Another work family member is my friend Cody who I consider my “Work Brother”. He is actually around the same age as my biological little brother and similarly as awesome. Although I was a fan of his work from afar, I met him in person for the first time at a national conference we attended in May 2018 (see post A Presidential Artistic Journey) and knew he was “my people” – especially when I discovered he is a crafter!
He is an avid fly fisherman and while we were at the conference he was busy in the evenings, with the supplies he brought from home, making/tying his own flies in his hotel room. I was kind of envious as I wished I had brought a quilting project to work on in the evening after each conference session in my hotel room!
A couple months ago I got to meet his beautiful and brilliant fiancée Cici and was totally smitten with her (does that make her my “work sister-in-law” when they marry?).
So I knew Cody was the perfect person to send this special Mountain Trout quilt and here is a photo taken by Cici of him with his new quilt (even if he did not iron the crease out in the middle from shipping before taking a photo – ha!):
He was very happy with his new quilt and I received a wonderful phone call from him and Cici that made me smile.
This post is an addendum to the post The Space in Which We Live in which I share how Marie Kondo’s book The Life-Changing Magic of Tidying Up: The Japanese Art of Decluttering and Organizinginspired me to downsize my unused and unneeded clothes and get rid of our second dresser in the bedroom.
Since I got rid of the dresser I used, I needed somewhere to store my socks and undies. I convinced my husband to give me one drawer of his tightly packed dresser. He groaned a little at first but realized how much space it would free up in the bedroom to only have one dresser. So he reluctantly cleared out a bottom drawer in his dresser for me.
I jokingly said: “Might I have a top drawer?” A day later I discovered my stuff had been moved to a top drawer, all neatly organized by my husband.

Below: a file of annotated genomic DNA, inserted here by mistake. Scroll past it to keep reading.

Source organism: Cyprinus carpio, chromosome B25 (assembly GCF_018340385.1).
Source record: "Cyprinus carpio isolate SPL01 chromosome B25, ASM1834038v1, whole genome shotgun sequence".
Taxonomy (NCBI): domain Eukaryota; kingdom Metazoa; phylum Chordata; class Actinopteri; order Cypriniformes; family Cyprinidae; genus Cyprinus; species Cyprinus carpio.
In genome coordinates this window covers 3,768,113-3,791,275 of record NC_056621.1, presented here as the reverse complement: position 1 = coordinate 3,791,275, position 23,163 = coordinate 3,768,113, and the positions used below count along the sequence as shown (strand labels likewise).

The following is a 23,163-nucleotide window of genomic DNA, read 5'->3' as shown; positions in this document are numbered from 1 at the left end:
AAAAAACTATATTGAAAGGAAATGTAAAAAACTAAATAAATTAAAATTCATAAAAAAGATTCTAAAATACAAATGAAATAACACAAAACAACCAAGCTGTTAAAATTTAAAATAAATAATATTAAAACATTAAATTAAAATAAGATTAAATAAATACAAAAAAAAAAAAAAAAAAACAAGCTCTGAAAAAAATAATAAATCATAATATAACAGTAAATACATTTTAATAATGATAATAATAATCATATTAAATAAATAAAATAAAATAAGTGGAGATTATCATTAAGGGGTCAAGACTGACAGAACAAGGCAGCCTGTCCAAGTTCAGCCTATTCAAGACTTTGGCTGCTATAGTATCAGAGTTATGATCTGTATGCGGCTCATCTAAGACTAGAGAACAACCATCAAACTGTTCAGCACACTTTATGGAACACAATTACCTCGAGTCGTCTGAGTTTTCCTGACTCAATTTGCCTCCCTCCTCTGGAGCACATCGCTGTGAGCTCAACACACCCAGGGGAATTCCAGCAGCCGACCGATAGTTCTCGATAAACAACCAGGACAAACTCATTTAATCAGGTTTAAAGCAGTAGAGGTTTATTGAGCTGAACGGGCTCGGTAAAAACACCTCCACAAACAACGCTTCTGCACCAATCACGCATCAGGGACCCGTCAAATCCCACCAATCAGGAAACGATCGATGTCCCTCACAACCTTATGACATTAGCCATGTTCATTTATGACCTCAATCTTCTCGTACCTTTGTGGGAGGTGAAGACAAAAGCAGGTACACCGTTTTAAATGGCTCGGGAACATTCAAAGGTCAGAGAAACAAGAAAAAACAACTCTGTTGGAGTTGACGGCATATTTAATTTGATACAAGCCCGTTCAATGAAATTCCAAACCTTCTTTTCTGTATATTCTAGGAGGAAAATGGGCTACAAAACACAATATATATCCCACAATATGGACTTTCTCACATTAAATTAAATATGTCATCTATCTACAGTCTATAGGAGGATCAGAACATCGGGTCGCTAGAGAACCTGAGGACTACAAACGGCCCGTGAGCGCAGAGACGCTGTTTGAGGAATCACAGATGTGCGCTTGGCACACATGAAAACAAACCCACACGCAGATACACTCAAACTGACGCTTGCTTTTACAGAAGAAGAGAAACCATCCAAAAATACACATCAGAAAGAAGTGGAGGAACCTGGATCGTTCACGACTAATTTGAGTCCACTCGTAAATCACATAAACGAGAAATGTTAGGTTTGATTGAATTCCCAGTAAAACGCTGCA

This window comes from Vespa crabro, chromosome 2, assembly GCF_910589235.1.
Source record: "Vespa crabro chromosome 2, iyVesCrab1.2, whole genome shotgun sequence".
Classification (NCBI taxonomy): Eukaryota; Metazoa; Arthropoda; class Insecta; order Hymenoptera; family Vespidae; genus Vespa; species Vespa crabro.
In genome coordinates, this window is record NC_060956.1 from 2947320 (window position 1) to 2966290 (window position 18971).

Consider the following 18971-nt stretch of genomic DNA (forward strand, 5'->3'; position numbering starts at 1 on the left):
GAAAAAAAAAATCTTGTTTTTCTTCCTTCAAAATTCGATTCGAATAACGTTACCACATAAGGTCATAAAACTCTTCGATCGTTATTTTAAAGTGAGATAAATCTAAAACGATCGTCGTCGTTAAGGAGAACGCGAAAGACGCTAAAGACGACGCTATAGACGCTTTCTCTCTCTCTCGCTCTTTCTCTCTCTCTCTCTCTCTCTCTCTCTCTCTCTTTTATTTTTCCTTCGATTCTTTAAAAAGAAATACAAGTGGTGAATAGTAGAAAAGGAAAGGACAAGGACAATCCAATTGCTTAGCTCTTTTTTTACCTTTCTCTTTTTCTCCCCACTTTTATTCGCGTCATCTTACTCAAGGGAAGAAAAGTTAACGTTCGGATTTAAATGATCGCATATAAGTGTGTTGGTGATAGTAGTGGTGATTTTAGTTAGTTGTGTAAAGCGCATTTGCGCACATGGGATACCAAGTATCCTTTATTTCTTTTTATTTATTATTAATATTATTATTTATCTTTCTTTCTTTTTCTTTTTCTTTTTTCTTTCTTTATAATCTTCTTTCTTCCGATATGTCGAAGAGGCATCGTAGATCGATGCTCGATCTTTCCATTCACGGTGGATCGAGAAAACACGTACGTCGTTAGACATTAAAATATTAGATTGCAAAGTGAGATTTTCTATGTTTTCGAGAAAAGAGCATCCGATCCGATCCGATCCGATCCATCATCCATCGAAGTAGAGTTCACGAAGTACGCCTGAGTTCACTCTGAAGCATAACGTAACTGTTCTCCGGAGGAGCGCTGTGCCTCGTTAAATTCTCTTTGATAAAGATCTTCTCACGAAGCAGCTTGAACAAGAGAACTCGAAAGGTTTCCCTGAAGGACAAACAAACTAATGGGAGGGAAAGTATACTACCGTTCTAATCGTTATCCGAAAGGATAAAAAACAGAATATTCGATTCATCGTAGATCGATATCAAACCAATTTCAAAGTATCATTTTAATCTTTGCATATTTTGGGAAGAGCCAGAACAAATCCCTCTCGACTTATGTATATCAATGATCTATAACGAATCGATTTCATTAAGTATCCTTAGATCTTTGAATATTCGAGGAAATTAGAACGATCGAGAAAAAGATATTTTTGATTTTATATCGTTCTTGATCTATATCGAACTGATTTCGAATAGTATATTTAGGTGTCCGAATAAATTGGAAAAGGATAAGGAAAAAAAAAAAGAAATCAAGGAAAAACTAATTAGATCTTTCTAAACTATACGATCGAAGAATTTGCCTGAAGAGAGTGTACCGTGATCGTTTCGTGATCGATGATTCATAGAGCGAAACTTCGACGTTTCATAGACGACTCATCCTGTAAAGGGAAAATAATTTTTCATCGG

Surprisingly, it did not take me long to get used to living with one drawer. Then the other day, I got quite a surprise: I was opening my top drawer quickly and not paying attention and accidentally opened the drawer below it.
AND IT WAS EMPTY!
My husband, without saying anything, had somehow cleared a second drawer for me, right below my newly beloved solitary top drawer. I now have TWO DRAWERS!
Recently I have been listening to a wonderful book on CD from the library called The Empowering Women Gift Collection (1997) which is a collection of lectures by the motivational and inspirational speakers Louise Hay, Christiane Northrup, Caroline Myss, and Susan Jeffers. Although this CD is from 1997 most of the inspirational information is still pertinent. One of the speakers discusses in her lecture that men may show their love differently than women. Basically they might show their love by fixing the faucet for you rather than getting all sweet and mushy, etc.
I definitely consider this unexpected and unrequested (second) EMPTY DRAWER an act of love!
I am currently listening to the audiobook of The Life-Changing Magic of Tidying Up: The Japanese Art of Decluttering and Organizing(Kondo, 2014).
The author, Marie Kondo makes a very powerful statement when she discusses letting go of mementos from our past:
The space in which we live should be for the person we are becoming now, not for the person we were in the past.
This book is not your average “here is how you organize your stuff type of book”. It takes a very different and profound approach on dealing with clutter, permanently. Getting rid of physical clutter helps free your mental clutter. I have already experienced this through starting to work through this book.
Marie Kondo approaches dealing with “your stuff” in a very beautiful way. In a way that honors your stuff and the happiness or the function it may have brought you in the past.
Her process requires that you physically touch every single thing you own and decide honestly: “does this bring me joy?”